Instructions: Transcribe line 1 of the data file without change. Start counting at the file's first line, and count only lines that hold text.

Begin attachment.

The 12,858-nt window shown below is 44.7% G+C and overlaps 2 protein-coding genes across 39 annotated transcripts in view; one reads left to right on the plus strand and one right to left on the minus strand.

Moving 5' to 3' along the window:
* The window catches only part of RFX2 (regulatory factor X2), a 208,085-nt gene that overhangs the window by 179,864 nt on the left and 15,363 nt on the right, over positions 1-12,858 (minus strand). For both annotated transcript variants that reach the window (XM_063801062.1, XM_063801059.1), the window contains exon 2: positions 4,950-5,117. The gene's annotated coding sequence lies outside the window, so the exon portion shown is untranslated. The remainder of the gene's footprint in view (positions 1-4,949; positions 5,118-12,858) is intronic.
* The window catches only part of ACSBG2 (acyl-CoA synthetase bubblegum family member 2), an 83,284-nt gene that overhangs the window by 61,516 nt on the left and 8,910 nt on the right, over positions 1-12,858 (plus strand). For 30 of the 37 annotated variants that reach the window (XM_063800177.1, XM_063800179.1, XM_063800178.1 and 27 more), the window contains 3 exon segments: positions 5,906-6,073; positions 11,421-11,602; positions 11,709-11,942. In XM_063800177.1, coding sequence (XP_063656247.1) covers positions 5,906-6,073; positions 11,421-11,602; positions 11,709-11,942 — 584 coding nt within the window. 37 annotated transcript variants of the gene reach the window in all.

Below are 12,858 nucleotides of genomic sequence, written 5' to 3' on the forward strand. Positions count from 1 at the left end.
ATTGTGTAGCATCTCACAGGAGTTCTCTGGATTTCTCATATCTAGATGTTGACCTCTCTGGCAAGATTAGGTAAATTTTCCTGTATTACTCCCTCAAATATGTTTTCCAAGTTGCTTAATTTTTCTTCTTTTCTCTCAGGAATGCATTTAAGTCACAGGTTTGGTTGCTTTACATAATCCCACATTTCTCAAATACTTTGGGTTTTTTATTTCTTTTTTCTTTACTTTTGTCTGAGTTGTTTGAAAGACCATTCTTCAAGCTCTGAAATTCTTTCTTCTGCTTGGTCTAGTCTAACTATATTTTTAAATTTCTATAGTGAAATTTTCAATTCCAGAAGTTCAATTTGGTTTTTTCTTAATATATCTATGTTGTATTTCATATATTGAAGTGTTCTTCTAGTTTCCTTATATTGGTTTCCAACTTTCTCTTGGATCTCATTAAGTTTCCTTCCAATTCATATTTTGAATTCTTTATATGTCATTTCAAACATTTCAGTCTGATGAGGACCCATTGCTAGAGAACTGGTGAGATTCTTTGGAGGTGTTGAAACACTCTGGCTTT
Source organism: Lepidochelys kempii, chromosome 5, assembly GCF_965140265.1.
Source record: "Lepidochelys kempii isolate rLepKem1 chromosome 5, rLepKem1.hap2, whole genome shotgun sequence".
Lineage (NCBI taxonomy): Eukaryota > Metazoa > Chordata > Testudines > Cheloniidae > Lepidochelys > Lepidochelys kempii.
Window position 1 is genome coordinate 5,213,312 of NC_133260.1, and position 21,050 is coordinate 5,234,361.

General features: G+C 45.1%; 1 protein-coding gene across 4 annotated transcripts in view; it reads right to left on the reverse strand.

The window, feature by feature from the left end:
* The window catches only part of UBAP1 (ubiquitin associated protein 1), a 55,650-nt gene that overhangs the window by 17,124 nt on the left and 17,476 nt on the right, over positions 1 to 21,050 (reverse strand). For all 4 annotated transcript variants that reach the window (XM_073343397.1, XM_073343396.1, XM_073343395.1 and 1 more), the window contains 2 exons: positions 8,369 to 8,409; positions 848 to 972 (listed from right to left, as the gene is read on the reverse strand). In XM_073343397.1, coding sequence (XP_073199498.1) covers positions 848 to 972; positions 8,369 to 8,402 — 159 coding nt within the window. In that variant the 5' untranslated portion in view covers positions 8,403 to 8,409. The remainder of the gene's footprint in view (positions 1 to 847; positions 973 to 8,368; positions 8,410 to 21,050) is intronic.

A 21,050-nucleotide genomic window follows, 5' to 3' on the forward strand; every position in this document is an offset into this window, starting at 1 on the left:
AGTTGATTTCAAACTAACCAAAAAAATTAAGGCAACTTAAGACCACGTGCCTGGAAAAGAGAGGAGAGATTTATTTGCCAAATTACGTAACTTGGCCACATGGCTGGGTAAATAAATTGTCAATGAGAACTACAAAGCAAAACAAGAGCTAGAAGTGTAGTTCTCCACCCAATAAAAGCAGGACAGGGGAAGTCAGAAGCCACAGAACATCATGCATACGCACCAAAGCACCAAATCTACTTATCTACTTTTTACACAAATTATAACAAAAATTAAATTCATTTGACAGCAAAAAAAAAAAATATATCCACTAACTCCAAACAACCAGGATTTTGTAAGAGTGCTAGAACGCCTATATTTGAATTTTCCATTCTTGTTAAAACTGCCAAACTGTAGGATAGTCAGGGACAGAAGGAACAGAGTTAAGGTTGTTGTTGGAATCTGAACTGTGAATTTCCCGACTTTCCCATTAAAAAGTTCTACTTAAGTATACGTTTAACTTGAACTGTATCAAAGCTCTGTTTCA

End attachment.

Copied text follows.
The 12,858-nt window shown below is 44.7% G+C and overlaps 2 protein-coding genes across 39 annotated transcripts in view; one reads left to right on the plus strand and one right to left on the minus strand.